Negativity was anticipated; positive posts were refreshing
I’ve been in this BBB business for more than 20 years, and that exposure has caused me to set up a fairly permanent residence in cynical. I have heard customers complain about the most ridiculous things over these years, scattered among the real issues that deserve attention from us and the business. I’ve seen customers ask for desired outcomes that include firing, jailing, torture and financial relief in the millions. Strange how skewed some individuals are in what is and is not fair.
But the past two weeks have partially restored my faith in human beings. Maybe the abundance of negativity, victim mentality and entitlement is not as bad as we who have settled in cynical seem to think.
Two weeks ago, this BBB along with seven other BBBs in the U.S. quietly launched a new feature for BBB ratings: customer reviews. This is a big step for an organization that prides itself on being the neutral repository that focuses on resolution, not just spewing. Like Trip Advisor and the other rating sites, we now allow customers to post reviews of businesses. We take it a step further and verify that a transaction really did take place and the person posting the customer review is really a customer rather than a disgruntled employee or competitor. Plus, if the review you want to post is negative, we ask you to instead file a complaint and seek resolution, as opposed to just shouting your dissatisfaction without a goal of resolve. One or the other, not both. We will not further the cause of someone who just wants to spread negativity. There is enough of that without our help.
BBB.org is a top 400 website in the U.S. and plays an important part in marketplace behavior. Surveys indicate that prospective customers not only want to see that A to F grade a company has earned, but that they want to see complaint details and feedback from other customers. As a collective organization, we struggled with how to make that happen without turning into a forum for people to vent without accountability. We’ve figured that part out, and what a success!
We have not formally announced this change — not to our Accredited Business partners, not to the hundreds of thousands of service and product seekers who visit our website each month, not to the news media that give us such a great megaphone to get the word out. We simply added a Customer Review tab to the business reviews.
Of course, Google sees the BBB as a trusted directory and sends millions of people to us each month, but even Google did not know about this test. And in the two weeks we’ve offered this feature, more than 100 people have written customer reviews on our site. But that is not what moved me away from cynical.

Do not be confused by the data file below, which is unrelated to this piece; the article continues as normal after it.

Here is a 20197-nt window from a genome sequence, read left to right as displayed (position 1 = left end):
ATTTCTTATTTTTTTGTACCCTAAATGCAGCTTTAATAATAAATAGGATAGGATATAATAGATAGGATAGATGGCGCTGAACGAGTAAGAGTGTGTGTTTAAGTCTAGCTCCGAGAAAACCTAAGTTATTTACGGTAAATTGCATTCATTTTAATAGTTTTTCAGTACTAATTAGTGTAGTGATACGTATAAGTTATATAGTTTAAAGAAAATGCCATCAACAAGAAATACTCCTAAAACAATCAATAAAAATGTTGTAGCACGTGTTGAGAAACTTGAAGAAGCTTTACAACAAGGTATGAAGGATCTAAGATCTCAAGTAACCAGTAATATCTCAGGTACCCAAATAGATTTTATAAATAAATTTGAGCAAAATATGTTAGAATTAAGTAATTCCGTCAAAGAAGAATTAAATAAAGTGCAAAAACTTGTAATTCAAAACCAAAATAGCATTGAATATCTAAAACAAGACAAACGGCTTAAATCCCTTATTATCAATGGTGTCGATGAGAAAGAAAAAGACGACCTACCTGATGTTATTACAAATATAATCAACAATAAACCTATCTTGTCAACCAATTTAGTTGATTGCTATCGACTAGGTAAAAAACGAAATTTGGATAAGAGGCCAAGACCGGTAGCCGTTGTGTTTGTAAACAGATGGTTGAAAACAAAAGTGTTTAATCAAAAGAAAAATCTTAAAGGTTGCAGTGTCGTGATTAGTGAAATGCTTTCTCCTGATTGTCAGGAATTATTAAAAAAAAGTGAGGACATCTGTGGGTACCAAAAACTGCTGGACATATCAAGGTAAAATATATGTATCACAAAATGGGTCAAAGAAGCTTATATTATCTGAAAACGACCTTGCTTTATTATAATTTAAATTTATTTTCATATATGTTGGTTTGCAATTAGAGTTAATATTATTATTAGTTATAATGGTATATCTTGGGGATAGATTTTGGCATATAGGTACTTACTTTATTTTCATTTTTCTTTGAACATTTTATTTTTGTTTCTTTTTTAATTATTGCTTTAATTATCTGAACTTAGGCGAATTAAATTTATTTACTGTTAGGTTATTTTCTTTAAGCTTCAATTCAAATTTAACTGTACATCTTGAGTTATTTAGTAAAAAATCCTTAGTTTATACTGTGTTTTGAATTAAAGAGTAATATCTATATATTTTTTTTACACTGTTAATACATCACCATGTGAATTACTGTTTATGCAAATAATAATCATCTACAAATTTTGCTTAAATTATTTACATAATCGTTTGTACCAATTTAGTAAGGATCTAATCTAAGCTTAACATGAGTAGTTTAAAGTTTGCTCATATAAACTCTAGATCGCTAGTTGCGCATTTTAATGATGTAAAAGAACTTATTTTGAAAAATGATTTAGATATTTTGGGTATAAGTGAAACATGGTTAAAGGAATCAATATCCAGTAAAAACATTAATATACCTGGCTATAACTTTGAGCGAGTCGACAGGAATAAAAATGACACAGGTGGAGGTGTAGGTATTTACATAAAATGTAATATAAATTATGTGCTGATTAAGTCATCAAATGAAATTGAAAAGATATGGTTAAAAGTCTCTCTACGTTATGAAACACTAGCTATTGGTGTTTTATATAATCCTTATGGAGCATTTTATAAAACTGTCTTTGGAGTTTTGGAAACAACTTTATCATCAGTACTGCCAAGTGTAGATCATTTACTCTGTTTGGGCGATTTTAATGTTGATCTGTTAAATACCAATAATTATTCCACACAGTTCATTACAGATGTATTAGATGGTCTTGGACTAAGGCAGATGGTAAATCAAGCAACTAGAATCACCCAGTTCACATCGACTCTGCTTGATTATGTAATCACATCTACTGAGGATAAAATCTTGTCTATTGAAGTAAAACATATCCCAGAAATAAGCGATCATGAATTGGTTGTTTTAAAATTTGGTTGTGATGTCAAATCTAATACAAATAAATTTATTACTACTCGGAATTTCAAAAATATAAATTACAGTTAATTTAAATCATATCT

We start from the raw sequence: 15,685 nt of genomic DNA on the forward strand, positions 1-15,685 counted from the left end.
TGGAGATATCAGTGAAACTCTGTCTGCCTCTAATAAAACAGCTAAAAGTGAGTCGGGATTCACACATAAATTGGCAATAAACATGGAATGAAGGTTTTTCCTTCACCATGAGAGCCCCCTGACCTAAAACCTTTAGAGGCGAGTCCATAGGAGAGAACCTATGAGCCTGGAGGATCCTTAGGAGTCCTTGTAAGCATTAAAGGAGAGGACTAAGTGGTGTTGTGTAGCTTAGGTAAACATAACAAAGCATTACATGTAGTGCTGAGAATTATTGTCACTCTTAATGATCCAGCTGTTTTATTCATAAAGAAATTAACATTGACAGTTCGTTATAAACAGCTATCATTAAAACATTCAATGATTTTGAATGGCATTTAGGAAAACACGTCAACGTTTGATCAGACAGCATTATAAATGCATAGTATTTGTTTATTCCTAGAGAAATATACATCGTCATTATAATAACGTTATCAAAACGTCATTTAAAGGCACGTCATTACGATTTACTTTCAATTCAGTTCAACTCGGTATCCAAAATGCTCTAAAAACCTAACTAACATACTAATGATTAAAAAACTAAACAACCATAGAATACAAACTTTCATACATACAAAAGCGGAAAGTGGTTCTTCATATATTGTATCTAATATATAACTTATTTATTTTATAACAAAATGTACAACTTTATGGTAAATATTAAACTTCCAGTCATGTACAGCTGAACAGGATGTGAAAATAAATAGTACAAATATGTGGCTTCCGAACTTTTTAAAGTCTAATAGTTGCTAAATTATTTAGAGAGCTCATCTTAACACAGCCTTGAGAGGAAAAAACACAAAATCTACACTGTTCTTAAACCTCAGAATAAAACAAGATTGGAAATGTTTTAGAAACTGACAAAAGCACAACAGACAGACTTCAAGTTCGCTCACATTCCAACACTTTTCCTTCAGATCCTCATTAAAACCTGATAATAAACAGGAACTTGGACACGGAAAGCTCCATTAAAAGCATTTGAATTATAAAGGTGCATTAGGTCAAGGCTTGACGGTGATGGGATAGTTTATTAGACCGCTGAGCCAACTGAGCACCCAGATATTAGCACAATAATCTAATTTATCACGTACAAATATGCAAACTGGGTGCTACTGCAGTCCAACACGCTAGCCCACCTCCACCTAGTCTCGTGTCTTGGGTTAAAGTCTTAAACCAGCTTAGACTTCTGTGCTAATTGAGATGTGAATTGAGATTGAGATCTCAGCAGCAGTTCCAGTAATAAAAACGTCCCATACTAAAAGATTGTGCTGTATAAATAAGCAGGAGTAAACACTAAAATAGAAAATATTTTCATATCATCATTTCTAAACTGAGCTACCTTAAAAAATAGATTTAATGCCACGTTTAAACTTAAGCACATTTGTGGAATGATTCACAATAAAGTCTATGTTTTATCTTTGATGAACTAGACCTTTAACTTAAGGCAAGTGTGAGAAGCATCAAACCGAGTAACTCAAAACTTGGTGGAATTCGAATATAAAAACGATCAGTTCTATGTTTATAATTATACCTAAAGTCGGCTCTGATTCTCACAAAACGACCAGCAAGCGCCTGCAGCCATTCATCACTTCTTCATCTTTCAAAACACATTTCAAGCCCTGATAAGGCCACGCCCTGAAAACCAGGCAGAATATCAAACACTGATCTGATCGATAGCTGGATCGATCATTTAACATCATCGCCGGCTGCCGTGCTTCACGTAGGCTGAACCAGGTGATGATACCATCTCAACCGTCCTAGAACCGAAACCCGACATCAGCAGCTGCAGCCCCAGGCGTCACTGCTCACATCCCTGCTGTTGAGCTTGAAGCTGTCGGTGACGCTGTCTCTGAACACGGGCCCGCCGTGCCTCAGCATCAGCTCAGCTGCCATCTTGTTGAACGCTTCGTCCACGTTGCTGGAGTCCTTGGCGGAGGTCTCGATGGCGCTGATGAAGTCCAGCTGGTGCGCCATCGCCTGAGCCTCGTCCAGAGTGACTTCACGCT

One of the fears of seeking customer reviews is encouraging negativity. Frankly, there is way too much bashing of business these days, and I have no desire to facilitate any more. I have seen comments on ratings sites that are so off base, I wonder if the writer is from another planet, and then realize they are probably a competitor or angry employee. That is why you should read more than one posting. Still, those who simply offer volumes of bad comments are often not looking for a solution, and I can’t condone that.
So what happened on the way to customer reviews was surprising, to say the least. Each day one member of our BBB staff comes in to find an email from each posting so she can edit out sensitive personnel information or profanity.
We cannot change content. And we expected negativity, but we were wrong. Three in four comments posted about BBB Accredited Businesses are positive. The percentage of positive feedback on non-accredited businesses has been much smaller, but that is to be expected. Only the cream of the crop carries BBB Accreditation.
Wow. People really do want to say nice things when the interaction with business has been positive, and they are passionate about it. How refreshing. And that is why I am pulling up some of those stakes in the neighborhood I call cynical.
Jan Quintrall is president and CEO of the local Better Business Bureau. She can be reached at email@example.com.